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Newsletter #916: The “Go Local” Issue

[Welcome back to the Damn, I Wish I’d Thought of That! newsletter. This is text of the great issue all of our email subscribers just received. Sign yourself up using the handy form on the right.]

“Going local” isn’t just for food producers and eco-friendly stuff. It also works for word of mouth marketing. You can show your fans and their community love that gets the whole town talking by focusing on smaller, closer audiences. Here are some ways you can do it:

1. Ask them to make something
2. Drive around
3. Find your local leaders
4. Check it out: How many people are in space right now?

1. Ask them to make something

Ben & Jerry’s asked their fans to send them pictures of what it’s like to eat their ice cream for their #captureeuphoria contest — not too remarkable. What’s amazing is that the winning photos will be featured all over the photographer’s hometown in Ben & Jerry’s ads. This starts conversations like “Hey, I know that girl!” or “Did you see _______ on that Ben and Jerry’s poster?” By tapping into local sense of pride, you tell a unique story that people want to pass on.

The lesson: Get the community involved in your message and people will be glad to share it.

Learn more: PSFK

2. Drive around

You don’t have to put on fancy charity events, host fundraisers, or promote a 5k to do good for your community. Sometimes all you have to do is drive around. That’s what CVS Pharmacy does with their CVS Samaritan Vans. Since 1978, their fleet has helped stranded drivers change flats and offered other roadside assistance. That doesn’t have a lot to do with pharmaceutical needs — but you can bet that when people see the red and white vans around town they think twice about going to their competitors.

The lesson: What simple, local good can you start?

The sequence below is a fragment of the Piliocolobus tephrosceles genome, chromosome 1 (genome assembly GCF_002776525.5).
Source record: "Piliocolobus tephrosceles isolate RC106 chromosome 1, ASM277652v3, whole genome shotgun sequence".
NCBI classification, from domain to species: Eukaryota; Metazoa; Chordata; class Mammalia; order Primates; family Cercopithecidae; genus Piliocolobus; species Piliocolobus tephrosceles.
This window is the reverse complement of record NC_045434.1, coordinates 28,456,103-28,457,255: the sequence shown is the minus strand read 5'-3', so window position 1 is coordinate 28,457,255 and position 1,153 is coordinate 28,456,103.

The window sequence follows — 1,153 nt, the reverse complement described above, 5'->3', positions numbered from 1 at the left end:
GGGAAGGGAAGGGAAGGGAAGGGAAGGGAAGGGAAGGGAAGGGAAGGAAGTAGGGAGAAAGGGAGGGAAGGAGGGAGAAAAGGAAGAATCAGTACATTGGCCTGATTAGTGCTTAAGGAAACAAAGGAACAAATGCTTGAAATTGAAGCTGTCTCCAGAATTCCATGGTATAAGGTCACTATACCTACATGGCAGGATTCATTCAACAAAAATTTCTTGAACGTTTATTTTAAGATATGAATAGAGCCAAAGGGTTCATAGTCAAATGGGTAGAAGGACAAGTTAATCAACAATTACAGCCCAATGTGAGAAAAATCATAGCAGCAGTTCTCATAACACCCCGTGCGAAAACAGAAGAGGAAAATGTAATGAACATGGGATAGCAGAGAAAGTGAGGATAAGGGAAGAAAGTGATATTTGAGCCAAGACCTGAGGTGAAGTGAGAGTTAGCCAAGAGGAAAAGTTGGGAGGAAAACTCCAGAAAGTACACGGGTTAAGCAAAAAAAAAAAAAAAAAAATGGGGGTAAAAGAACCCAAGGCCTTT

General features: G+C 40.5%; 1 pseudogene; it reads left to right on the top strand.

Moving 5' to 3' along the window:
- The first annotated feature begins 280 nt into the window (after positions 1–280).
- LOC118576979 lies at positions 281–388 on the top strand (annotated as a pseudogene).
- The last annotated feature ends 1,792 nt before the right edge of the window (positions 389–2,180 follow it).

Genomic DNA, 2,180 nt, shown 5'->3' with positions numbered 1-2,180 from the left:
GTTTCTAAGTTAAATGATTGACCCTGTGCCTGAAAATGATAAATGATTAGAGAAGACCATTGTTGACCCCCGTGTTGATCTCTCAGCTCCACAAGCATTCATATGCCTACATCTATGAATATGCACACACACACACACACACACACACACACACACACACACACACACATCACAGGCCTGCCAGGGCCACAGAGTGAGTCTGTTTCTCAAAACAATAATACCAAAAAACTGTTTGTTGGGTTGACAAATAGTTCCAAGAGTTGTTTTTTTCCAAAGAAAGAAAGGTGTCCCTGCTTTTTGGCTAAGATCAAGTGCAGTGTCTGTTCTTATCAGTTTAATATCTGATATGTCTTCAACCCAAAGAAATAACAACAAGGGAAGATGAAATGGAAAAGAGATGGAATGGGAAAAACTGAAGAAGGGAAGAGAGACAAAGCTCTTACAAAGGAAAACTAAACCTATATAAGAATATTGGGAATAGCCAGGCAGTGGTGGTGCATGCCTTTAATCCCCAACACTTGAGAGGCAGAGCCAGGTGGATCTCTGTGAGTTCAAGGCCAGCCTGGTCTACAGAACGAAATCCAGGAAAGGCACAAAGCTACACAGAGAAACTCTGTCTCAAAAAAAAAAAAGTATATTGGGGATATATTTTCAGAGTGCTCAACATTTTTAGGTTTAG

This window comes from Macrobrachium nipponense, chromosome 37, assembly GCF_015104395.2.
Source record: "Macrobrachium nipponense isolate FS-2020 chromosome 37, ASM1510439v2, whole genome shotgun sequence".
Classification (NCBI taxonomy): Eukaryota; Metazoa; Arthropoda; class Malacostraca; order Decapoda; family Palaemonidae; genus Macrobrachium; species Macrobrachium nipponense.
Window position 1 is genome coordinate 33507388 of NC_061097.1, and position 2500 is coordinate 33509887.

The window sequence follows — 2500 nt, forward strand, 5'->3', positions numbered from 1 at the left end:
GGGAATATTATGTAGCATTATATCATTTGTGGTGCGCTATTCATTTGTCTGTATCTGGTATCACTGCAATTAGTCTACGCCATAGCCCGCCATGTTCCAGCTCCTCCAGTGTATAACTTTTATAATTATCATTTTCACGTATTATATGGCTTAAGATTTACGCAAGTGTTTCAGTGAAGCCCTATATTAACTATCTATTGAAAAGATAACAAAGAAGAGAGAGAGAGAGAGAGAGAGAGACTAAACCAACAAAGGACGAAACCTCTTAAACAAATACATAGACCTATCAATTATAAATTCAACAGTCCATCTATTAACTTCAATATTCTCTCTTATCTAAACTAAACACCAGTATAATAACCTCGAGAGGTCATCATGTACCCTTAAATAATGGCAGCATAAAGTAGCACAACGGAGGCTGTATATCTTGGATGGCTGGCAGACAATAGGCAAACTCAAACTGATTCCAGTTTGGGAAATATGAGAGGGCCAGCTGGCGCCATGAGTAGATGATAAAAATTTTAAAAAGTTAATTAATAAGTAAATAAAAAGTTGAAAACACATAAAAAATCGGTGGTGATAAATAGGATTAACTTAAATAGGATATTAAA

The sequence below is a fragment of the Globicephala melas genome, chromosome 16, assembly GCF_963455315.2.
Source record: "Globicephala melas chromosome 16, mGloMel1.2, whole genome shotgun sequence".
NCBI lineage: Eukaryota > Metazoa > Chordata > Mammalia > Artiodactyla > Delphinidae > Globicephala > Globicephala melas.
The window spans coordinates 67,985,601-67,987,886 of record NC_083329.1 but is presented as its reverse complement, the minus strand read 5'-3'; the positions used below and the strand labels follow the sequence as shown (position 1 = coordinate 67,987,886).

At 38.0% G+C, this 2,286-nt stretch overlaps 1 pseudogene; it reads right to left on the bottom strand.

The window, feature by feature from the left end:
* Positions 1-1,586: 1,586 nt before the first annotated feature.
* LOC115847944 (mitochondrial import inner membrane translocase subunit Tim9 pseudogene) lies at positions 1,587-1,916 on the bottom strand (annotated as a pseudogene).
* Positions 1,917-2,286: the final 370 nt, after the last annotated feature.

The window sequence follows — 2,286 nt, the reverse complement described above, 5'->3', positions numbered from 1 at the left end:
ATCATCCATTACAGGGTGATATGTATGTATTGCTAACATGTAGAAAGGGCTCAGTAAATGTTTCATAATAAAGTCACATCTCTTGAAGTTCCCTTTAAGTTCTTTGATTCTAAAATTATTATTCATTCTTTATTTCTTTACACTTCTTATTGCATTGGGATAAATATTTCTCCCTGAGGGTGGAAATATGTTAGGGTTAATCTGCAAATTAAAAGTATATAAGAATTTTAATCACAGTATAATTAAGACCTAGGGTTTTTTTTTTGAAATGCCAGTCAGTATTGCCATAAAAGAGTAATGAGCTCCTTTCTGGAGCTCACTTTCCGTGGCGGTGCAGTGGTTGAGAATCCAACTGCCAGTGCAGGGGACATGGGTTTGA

Learn more: The Auto Channel

3. Find your local leaders

You don’t need a celebrity endorsement or popular blogger to tell people about your stuff. Sometimes you have to go local to find your best talkers. For example, when the American Dairy Association of Ohio was looking for a way to promote chocolate milk as a restorative post-work out drink (which has some impressive research behind it), they didn’t call up Shaun White. They took their message to small towns in Ohio, where they talked to the communities’ most powerful local influencers for health and nutrition: high school coaches. The coaches told their players, their players told their friends, and word of mouth spread that chocolate milk isn’t just for kids. In fact, so many teenagers were buying chocolate milk that store owners were suspicious that it might have some hidden illicit use.

The lesson: Who do your customers trust? How can you give them a great message to share?

Learn more: Ask Spike

4. Check it out: How many people are in space right now?

Let’s go from local to universal. This site will show you how many people are in space and where they are right now.

Check it out: How Many People Are in Space Right Now?

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